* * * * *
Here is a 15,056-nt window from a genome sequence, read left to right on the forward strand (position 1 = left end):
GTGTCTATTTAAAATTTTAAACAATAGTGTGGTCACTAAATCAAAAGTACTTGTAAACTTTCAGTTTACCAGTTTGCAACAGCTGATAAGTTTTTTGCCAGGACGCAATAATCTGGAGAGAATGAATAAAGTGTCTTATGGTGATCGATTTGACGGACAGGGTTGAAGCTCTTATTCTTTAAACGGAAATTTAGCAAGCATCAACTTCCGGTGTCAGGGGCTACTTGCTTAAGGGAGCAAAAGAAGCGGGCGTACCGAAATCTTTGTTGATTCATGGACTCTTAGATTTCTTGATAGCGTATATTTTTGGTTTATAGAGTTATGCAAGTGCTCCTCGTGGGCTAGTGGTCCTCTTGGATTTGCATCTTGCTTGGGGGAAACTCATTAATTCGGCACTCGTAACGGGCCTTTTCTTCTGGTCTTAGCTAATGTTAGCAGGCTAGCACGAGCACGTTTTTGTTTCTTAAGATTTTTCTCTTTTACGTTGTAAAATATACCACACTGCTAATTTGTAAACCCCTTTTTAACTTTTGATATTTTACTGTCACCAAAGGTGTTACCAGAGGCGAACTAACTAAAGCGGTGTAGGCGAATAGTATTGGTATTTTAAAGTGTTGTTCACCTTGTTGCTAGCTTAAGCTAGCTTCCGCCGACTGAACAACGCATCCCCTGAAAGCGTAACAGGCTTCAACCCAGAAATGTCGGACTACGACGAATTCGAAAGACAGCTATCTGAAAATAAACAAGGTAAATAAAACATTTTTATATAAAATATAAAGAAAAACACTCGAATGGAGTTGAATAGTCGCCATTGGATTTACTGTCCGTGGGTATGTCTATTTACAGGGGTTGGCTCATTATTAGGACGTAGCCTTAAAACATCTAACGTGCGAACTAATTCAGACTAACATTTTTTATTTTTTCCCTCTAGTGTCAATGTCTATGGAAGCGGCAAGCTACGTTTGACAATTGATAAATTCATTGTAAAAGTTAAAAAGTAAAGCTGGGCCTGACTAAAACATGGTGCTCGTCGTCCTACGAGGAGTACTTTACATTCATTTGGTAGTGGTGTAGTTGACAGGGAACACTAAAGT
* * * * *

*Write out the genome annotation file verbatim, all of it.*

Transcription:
Here is a 15,056-nt window from a genome sequence, read left to right on the forward strand (position 1 = left end):
GTGTCTATTTAAAATTTTAAACAATAGTGTGGTCACTAAATCAAAAGTACTTGTAAACTTTCAGTTTACCAGTTTGCAACAGCTGATAAGTTTTTTGCCAGGACGCAATAATCTGGAGAGAATGAATAAAGTGTCTTATGGTGATCGATTTGACGGACAGGGTTGAAGCTCTTATTCTTTAAACGGAAATTTAGCAAGCATCAACTTCCGGTGTCAGGGGCTACTTGCTTAAGGGAGCAAAAGAAGCGGGCGTACCGAAATCTTTGTTGATTCATGGACTCTTAGATTTCTTGATAGCGTATATTTTTGGTTTATAGAGTTATGCAAGTGCTCCTCGTGGGCTAGTGGTCCTCTTGGATTTGCATCTTGCTTGGGGGAAACTCATTAATTCGGCACTCGTAACGGGCCTTTTCTTCTGGTCTTAGCTAATGTTAGCAGGCTAGCACGAGCACGTTTTTGTTTCTTAAGATTTTTCTCTTTTACGTTGTAAAATATACCACACTGCTAATTTGTAAACCCCTTTTTAACTTTTGATATTTTACTGTCACCAAAGGTGTTACCAGAGGCGAACTAACTAAAGCGGTGTAGGCGAATAGTATTGGTATTTTAAAGTGTTGTTCACCTTGTTGCTAGCTTAAGCTAGCTTCCGCCGACTGAACAACGCATCCCCTGAAAGCGTAACAGGCTTCAACCCAGAAATGTCGGACTACGACGAATTCGAAAGACAGCTATCTGAAAATAAACAAGGTAAATAAAACATTTTTATATAAAATATAAAGAAAAACACTCGAATGGAGTTGAATAGTCGCCATTGGATTTACTGTCCGTGGGTATGTCTATTTACAGGGGTTGGCTCATTATTAGGACGTAGCCTTAAAACATCTAACGTGCGAACTAATTCAGACTAACATTTTTTATTTTTTCCCTCTAGTGTCAATGTCTATGGAAGCGGCAAGCTACGTTTGACAATTGATAAATTCATTGTAAAAGTTAAAAAGTAAAGCTGGGCCTGACTAAAACATGGTGCTCGTCGTCCTACGAGGAGTACTTTACATTCATTTGGTAGTGGTGTAGTTGACAGGGAACACTAAAGT